Terry Durack
Automata in the Old Clare Hotel in Chippendale.
Automata in the Old Clare Hotel in Chippendale. Photo: Edwina Pickles

5 Kensington St Chippendale, NSW 2008

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Opening hours Sun-Mon Closed, Tue-Thu 6:00 PM – 12:00 AM, Fri-Sat 12:00 – 3:00 PM 6:00 PM – 12:00 AM
Features Accepts bookings, Accommodation, Bar, Business lunch, Degustation, Groups, Licensed, Long lunch, Romance-first date, Wheelchair access, Vegetarian friendly
Prices Moderate (mains $20-$40)
Chef Clayton Wells
Payments eftpos, AMEX, Cash, Visa, Mastercard
Phone 02 8277 8555

Butter makes it better. But how many chefs make butter better? They can't seem to leave it alone. They fluff it, whip it, dust it and pipe it until it is something other than, and inferior to, freshly churned butter.

All hail then when you find someone who has made butter better. At Chippendale's new Automata, the just warm, organic, wholemeal rolls come with butter flavoured with anchovy, sunflower seeds and chicken juices. It's like you're slathering them with chicken gravy. Holy cow, it's good.

It tells me that the chef (Clayton Wells, formerly of London's Viajante and Momofuku Seiobo​) is all over the detail at his first-ever restaurant. Mind you, he's had the time. It has been a long three years since Singaporean hotelier and restaurateur Loh Lik Peng announced he was transforming the Clare Hotel on Broadway into a boutique residential hotel incorporating three different restaurants.

Smoked eel, black garlic and malt vinegar.
Smoked eel, black garlic and malt vinegar. Photo: Edwina Pickles

Automata is the first of the three, a distinctive, self-contained space in which Fritz Lang meets Mad Max. The two dining floors remain open to one another and to the kitchen, linked by concrete, iron and vintage timber. A highlight of the Matt Darwon interior is the lighting, from the raft of Ducati cylinder downlights over the long central communal table downstairs to the industrial chandelier by British outfit Rag & Bone Man upstairs. The same steely, monochromatic aesthetic informs Wells' five-course tasting menu, which kicks off with additional snacks. Meaty storm clams, steamed and dressed with rosemary dashi and ground dulse (seaweed), are pure umami-by-the-sea, served with salmon skin crisps that look like something the tide brought in, touched up with a lightly citrussy yuzu/chilli ferment.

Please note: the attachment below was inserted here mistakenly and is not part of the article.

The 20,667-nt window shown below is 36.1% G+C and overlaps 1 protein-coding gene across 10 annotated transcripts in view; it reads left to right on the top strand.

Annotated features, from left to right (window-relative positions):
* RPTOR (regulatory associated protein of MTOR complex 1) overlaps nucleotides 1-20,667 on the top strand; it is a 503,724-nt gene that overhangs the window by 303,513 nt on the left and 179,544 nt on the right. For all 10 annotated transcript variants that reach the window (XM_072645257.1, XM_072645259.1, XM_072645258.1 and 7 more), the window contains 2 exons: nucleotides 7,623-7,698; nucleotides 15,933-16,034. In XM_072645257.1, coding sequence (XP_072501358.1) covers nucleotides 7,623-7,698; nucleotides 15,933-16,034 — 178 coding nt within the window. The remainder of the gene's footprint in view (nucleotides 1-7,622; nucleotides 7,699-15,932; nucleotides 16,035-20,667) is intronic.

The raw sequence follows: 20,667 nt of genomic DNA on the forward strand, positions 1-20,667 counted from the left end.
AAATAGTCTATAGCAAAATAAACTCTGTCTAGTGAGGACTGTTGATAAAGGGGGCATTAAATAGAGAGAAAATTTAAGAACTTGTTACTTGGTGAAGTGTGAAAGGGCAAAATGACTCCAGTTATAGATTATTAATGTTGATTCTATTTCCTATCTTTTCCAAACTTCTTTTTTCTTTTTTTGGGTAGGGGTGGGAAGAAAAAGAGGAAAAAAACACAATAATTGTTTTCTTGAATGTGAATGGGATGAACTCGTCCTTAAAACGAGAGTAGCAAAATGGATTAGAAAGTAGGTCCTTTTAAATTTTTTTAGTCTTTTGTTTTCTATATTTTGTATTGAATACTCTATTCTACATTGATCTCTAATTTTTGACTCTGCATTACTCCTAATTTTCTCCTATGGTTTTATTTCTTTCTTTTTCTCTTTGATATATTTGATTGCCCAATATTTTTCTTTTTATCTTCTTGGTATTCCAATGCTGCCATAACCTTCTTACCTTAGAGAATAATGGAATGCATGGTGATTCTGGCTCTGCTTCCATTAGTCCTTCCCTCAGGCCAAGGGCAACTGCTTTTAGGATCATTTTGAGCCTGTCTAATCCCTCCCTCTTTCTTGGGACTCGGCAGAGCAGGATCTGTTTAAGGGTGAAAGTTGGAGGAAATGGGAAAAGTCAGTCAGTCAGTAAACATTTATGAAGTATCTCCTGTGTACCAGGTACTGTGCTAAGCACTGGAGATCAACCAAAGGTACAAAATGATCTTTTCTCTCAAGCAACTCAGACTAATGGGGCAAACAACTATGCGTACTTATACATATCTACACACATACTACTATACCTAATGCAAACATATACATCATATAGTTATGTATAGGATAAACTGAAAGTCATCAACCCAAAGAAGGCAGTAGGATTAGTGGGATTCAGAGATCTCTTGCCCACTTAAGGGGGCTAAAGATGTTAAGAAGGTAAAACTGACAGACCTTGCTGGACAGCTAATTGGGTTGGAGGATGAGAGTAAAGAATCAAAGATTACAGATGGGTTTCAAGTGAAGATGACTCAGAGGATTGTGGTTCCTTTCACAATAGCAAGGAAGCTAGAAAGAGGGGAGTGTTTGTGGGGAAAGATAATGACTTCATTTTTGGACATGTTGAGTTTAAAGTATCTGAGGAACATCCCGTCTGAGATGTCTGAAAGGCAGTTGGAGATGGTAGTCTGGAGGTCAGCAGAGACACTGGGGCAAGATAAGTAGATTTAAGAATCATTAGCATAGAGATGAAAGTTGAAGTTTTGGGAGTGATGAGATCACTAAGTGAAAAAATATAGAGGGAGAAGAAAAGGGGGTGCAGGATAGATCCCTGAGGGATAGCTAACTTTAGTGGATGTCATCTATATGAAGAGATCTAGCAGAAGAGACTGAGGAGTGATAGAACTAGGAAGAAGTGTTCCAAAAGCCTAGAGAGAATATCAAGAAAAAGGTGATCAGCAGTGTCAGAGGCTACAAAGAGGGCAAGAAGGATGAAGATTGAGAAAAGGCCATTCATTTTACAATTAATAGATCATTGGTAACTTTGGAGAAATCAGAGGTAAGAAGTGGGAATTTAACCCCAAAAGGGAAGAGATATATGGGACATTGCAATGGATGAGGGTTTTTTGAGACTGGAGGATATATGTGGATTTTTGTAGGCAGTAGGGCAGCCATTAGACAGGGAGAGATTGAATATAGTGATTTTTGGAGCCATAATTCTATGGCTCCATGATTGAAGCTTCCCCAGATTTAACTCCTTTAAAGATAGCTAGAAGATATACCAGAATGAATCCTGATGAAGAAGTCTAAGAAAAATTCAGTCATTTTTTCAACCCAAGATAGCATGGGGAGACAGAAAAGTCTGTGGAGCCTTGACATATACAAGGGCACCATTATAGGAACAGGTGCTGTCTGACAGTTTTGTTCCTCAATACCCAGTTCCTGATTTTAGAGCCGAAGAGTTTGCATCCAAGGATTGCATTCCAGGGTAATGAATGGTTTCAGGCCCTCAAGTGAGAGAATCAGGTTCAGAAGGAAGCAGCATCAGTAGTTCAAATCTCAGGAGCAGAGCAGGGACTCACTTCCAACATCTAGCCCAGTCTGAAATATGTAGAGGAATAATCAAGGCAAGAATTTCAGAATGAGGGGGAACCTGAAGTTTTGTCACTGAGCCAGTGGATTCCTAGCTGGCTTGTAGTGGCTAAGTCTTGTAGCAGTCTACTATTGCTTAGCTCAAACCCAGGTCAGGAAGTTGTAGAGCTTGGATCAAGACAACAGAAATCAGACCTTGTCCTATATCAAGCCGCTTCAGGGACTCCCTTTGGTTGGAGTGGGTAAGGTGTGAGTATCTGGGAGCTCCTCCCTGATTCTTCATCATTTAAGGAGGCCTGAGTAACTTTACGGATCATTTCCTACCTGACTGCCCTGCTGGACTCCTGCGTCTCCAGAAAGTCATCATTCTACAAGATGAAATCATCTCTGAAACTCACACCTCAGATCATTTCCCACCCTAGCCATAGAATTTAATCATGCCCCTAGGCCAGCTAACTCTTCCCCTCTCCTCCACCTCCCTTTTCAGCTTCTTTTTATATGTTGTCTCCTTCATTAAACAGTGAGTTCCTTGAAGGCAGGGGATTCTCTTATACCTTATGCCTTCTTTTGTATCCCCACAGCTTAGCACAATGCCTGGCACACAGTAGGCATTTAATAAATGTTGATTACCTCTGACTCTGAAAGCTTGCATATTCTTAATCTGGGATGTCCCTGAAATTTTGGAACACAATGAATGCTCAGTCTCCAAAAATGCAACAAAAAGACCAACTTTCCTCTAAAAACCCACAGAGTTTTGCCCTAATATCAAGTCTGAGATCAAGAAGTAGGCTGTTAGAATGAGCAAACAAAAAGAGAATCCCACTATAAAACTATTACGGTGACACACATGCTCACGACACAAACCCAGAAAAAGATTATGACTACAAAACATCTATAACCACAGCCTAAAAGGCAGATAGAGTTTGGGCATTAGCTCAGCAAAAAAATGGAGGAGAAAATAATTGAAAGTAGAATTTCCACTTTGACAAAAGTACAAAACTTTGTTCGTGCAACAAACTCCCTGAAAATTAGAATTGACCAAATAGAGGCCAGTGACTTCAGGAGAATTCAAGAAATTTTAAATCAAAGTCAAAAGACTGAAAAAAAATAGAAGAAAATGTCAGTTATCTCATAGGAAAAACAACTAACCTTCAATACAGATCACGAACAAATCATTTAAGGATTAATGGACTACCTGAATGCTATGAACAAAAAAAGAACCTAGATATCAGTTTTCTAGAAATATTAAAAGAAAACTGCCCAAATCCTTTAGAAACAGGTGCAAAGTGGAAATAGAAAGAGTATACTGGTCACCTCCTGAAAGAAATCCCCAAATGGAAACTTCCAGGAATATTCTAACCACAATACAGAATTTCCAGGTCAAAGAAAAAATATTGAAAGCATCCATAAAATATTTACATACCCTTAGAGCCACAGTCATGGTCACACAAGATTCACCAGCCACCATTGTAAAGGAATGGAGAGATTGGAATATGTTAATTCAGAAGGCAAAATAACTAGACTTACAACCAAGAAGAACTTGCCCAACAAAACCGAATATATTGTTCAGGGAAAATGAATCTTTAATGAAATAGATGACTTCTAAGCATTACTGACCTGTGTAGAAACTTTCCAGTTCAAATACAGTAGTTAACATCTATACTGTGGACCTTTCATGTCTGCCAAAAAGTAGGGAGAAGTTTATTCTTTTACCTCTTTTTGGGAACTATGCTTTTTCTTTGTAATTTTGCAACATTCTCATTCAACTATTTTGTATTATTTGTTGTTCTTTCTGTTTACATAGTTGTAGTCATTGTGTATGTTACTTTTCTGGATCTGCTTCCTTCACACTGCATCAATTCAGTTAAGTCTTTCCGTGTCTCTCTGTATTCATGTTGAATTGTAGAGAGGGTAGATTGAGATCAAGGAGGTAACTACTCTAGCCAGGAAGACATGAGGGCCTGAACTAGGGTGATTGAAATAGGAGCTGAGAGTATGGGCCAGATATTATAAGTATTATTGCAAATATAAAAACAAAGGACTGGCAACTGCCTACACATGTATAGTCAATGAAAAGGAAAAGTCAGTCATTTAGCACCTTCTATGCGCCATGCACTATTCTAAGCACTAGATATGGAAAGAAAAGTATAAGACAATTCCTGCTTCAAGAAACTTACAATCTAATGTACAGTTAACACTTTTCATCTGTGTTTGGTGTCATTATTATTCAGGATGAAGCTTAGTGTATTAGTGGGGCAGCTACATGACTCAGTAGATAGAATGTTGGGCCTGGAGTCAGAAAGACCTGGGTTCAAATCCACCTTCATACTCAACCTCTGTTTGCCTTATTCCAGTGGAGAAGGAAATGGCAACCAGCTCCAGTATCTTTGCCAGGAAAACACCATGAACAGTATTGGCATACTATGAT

Smoked eel is a dark, shadowy dish, intuitively teamed with slashes of malt vinegar onions, crisp leeks and nutty black garlic. A shimmeringly lovely fillet of hapuku flecked with sea succulents and paired with an emulsion of cured john dory roe is cloaked by a funereal sheet of mossy, dashi-dipped, laver seaweed. It's dark, primal, theatrical – and as fellow critic Pat Nourse points out, a nightmare for the Instagram crowd. Then more drama, with an architectural dome of steamed witlof concealing tender, slow-roasted quail meat sauced with burnt apple puree. And more, with a back-to-the-dark-side striated square of Rangers Valley inside skirt that has been grilled on the plancha and topped with morel and shiitake mushrooms; a bit of a chew, but juicy with it.

Sommelier Tim Watkins (Ester, Monopole) keeps the natural-leaning, 100-strong wine list to the fresh and zippy, seen most clearly in the intriguing wine-matching offer ($55), which puts, say, a rich, minerally 2011 Domaine Les Chesnaies "Rochette" chenin blanc from Chinon with the quail. Bittersweet Vermouth del Professore Classico from Piedmont's funky Distilleria Quaglia works surprisingly well with the more-savoury-than-sweet dessert of pumpkin seed sorbet with angostura bitters meringue, freeze-dried mandarin (buckthorn juice and pumpkin seed oil; though I'm yet to be convinced that freeze-drying appeals to anyone who doesn't own a freeze-dryer).

Automata's storm clam, rosemary dashi with fried fish skin.
Automata's storm clam, rosemary dashi with fried fish skin. Photo: Edwina Pickles

But, wow. Wells brings new life and energy to the idea of the tasting menu, turning it around in two hours, with food as sculptural and well engineered as the big-investment space.

On the downside, the long, narrow working men's canteen table means manager Abby Meinke and staff have to swoop in from behind each diner with dishes and pours – not good for the easily startled. But what with the black food, orange wines, and Fernet Branca cough-medicine jellies as petits four, it's not a restaurant for the easily startled in any case.

The low-down

Best bit: A degustation menu that doesn't drag.

Worst bit: Food and wine delivery from behind.

Go-to dish: Storm clam, rosemary dashi and dulse, fried fish skin with yuzu kosho